Judee Sill

Judee Sill

In Concert

Judee Sill In Concert

Heart Food

Heart Food

Dreams Come True

Dreams Come True



Live In London

Live In London

New Musical Express April 8th 1972


ACCORDING to Judee Sill: "Out of the mud grows a lotus". In other words something beautiful comes from something unpleasant. The phrase applies well to her own life.
Judee, you see, has been through some rough times. Born in Oakland, California, she was brought up in her father's bar where the customers gambled illegally and she hid under the tables to avoid the fighting.
After her father died, her mother died of alcoholism a few years later, and Judee took to drugs - principally heroin, which led to a life of petty crime and prison.

Judee Sill from the NME

Yet, remarkably, she pulled herself out. She became the lotus. After kicking drugs and discovering certain spiritual feelings within herself, she now writes songs of rare beauty, full of imagery and symbolism tied in with her religious beliefs.
"I was always singing when I was a kid," she told me in an express train torrent of words. "I always wanted to harmonise with somebody but I couldn't find anyone, so I learned to play the piano so I could harmonise with that. It was the same with the guitar.
"I didn't know whether I was going to be a songwriter or anything like that, but I always liked writing songs and it slowly started evolving. It was the only thing I was any good at".
"When I decided to quit being a heroin addict I realised that I had to make some kind of rash move that would give me the same kind of thrill but at the same time be of a positive nature. I realised writing songs was the thing I did best, so I decided to pull my full energy into it."
"Musically, probably the turning point was when I became interested in alchemy and spiritual things like that. It influenced my music a lot. Although it wasn't a sudden thing. I didn't wake up one morning and say "Oh, I see," I began to want to entice the listener to open his heart"

"Generally, spiritual things are the main inspiration for my songs. I try to get inspiration in other ways, but I usually find this so inadequate. I just wait for my inner voice to tell me 'this is a subject to write on'."

"Always though, I've had this leaning towards a professional life in the music business. It's just that I had such a hunger with this drug addiciton that I thought maybe I could use this hunger to push me forward."

"So I just started working as hard as I could, and figured that when the time was right things would happen."

"One day I was sitting at home thinking, 'Gee, it's about time something happened, and David Geffen rang to say he'd fixed me up with everything; recording, publishing, the lot."

Apart from looking after Miss Sill, Geffen in the past has handled people of the calibre of C.S.N. and Y., Joni Mitchell and Laura Nyro. These connections led Judee to her first major tour with Crosby and Nash. Did she find it hard to go on stage at the beginning?

"Yes, but I knew it would be all right eventually. At the start it was hell. As I walked on stage I used to think, "Oh God I'd rather die than do this. I 'd rather stick a knife in my heart than go out and say, "Nice to be here!"

"Gradually, though, my nervousness turned to excitement. I started out on the road about a year and four months ago, and it's just built up steadily. Often it's been with good people like Cat Stevens, Gordon Lightfoot or Tom Paxton."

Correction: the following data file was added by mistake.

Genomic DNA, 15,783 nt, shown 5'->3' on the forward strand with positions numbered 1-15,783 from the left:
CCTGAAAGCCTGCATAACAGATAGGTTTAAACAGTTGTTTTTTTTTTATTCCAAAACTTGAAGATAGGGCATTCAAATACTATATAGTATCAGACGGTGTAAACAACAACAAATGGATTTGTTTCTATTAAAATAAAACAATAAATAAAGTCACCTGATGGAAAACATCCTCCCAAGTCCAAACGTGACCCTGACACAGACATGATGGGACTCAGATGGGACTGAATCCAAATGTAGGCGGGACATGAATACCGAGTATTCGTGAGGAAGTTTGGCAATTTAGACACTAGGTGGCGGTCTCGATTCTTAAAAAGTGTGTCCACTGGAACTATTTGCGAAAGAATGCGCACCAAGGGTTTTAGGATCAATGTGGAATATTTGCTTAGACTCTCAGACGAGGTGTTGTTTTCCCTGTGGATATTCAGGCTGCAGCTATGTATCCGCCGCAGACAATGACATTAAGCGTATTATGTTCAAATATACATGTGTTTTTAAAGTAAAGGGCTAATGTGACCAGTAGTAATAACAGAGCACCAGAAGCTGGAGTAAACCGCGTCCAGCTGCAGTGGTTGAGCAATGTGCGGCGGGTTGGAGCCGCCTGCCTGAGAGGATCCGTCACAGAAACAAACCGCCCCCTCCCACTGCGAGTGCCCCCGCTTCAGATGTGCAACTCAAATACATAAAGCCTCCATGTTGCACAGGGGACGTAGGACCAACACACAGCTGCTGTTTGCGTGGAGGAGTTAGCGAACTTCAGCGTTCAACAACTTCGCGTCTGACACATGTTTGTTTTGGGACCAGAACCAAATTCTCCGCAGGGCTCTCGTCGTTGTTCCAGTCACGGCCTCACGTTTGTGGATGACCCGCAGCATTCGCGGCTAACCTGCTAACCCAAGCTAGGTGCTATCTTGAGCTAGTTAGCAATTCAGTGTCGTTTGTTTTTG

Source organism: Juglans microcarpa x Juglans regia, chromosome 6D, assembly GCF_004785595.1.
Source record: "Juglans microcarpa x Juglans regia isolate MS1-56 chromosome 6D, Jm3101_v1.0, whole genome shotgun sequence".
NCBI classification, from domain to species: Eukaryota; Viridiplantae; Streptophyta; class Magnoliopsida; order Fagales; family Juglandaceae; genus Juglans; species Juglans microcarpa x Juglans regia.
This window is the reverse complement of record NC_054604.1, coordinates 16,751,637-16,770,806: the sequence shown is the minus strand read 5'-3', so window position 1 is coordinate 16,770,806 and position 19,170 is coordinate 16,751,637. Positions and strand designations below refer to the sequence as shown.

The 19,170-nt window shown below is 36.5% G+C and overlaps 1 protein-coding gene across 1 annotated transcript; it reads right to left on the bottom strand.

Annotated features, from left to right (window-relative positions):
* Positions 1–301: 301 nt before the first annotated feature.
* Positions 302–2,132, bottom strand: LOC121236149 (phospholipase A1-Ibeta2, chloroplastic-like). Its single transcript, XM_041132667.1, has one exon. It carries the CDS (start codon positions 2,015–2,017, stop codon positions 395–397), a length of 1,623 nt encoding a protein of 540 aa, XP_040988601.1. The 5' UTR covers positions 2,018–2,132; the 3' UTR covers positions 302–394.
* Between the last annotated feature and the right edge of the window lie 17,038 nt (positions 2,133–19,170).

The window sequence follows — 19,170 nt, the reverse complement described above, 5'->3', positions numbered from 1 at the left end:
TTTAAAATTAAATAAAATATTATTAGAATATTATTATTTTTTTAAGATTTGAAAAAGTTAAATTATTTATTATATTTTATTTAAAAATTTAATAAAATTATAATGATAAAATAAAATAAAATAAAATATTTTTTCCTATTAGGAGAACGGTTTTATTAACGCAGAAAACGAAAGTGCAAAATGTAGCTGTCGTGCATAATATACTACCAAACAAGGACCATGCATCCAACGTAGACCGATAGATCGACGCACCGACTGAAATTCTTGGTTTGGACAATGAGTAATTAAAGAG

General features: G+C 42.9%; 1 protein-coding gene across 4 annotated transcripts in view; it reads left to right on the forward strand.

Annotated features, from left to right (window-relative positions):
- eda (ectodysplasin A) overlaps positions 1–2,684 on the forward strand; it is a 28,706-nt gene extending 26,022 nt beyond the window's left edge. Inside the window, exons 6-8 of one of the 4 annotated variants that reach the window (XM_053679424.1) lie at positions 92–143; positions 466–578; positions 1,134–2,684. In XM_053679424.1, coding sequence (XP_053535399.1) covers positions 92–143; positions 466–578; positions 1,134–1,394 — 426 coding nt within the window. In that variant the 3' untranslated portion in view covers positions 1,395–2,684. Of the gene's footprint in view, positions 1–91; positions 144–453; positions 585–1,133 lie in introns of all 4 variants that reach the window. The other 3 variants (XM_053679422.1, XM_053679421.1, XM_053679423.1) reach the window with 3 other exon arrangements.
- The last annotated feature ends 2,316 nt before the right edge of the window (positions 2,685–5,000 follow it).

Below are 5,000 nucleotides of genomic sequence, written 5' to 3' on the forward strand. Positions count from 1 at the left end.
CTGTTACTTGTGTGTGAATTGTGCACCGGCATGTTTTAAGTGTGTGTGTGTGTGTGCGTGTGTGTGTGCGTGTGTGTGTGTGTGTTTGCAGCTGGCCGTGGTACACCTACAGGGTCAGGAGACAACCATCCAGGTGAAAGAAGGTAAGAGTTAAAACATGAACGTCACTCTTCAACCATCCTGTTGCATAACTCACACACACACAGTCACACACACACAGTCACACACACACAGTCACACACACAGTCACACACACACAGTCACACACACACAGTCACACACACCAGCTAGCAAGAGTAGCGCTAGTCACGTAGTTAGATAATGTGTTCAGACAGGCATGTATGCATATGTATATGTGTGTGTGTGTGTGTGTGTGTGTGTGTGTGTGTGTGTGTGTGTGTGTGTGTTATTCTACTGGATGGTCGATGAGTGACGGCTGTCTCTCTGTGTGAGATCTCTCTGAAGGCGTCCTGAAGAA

"Unfortunately, sometimes I've played with rock groups which is - urrrrrgh - terrible, ridiculous in fact. If somebody is ready to hear rock and roll they're ready to have a certain part of their mind or body stimulated. It's asking too much of anybody to suddenly switch round and have another part of them stimulated by something else."

"But I like playing in Britain anyway. People over here are much nicer. I think maybe their taste is more culturally mature. Sometimes everything in America seems tuned to a much grosser level."

Judee is at present in Britain making a few appearances and promoting her album. Also she's working on some songs, but says she's not a very prolific writer.

"All my songs have been written over a long period. I wish I could write faster. I've tried, but I just can't. They don't all come up to my standards. They sound crummy so I reject them."

"Sometimes it fiils as if something outside me is writing the songs. It's so thrilling when it comes through me."

"But when I get my own personal ideas I try to reject them. I think there's enough people writing on that level. I want to write songs when the inner voice in my heart tells me there is something two write about. There are plenty of people writing songs about 'you and me, baby'. So let them. Good. Probably I'm most influenced by Pythagoras, Bach and Ray Charles in that order."

Is there not a conflict between the subject matter of her songs and the fact that she has to sell them on a commercial leve in the form of albums?

"Well, I'm just concerned with doing one thing, which is writing songs. But obviously to get your songs heard you must be successful. Being successful is more or less a sideline. I f success was my goal, of course, my songs would be shit - they'd be worthless. Songs usually are when that is their inspiration. That's what I find, at least."

"But I would like to ask people to buy my album. If they can afford it I'd like them to ask those who can afford it to buy it. Then I won't have to open for rock groups when I get back. My destiny is in your hands."

©James Johnson, New Musical Express April 8th 1972

Thanks to David Jennings for sending me the article.